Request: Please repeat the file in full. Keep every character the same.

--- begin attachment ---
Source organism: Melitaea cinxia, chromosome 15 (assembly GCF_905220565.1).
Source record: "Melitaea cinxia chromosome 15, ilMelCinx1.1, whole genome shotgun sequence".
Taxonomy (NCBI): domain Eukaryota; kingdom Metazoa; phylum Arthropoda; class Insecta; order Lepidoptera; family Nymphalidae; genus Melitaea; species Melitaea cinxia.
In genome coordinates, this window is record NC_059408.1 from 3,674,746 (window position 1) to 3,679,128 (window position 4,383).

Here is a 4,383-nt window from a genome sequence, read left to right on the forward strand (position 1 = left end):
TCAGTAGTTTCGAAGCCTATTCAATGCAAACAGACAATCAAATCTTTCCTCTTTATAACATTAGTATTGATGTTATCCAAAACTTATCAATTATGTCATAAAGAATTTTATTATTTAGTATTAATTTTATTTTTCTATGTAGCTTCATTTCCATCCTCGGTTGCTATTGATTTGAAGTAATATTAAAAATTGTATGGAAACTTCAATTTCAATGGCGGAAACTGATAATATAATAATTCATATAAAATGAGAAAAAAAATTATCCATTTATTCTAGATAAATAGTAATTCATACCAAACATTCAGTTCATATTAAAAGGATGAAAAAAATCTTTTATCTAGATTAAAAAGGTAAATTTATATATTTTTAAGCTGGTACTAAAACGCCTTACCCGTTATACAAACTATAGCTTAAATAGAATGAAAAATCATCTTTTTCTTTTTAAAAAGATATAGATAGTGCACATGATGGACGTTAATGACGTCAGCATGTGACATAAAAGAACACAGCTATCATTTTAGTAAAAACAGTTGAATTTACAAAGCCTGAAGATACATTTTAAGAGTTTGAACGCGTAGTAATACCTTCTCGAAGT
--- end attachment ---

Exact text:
Source organism: Melitaea cinxia, chromosome 15 (assembly GCF_905220565.1).
Source record: "Melitaea cinxia chromosome 15, ilMelCinx1.1, whole genome shotgun sequence".
Taxonomy (NCBI): domain Eukaryota; kingdom Metazoa; phylum Arthropoda; class Insecta; order Lepidoptera; family Nymphalidae; genus Melitaea; species Melitaea cinxia.
In genome coordinates, this window is record NC_059408.1 from 3,674,746 (window position 1) to 3,679,128 (window position 4,383).

Here is a 4,383-nt window from a genome sequence, read left to right on the forward strand (position 1 = left end):
TCAGTAGTTTCGAAGCCTATTCAATGCAAACAGACAATCAAATCTTTCCTCTTTATAACATTAGTATTGATGTTATCCAAAACTTATCAATTATGTCATAAAGAATTTTATTATTTAGTATTAATTTTATTTTTCTATGTAGCTTCATTTCCATCCTCGGTTGCTATTGATTTGAAGTAATATTAAAAATTGTATGGAAACTTCAATTTCAATGGCGGAAACTGATAATATAATAATTCATATAAAATGAGAAAAAAAATTATCCATTTATTCTAGATAAATAGTAATTCATACCAAACATTCAGTTCATATTAAAAGGATGAAAAAAATCTTTTATCTAGATTAAAAAGGTAAATTTATATATTTTTAAGCTGGTACTAAAACGCCTTACCCGTTATACAAACTATAGCTTAAATAGAATGAAAAATCATCTTTTTCTTTTTAAAAAGATATAGATAGTGCACATGATGGACGTTAATGACGTCAGCATGTGACATAAAAGAACACAGCTATCATTTTAGTAAAAACAGTTGAATTTACAAAGCCTGAAGATACATTTTAAGAGTTTGAACGCGTAGTAATACCTTCTCGAAGT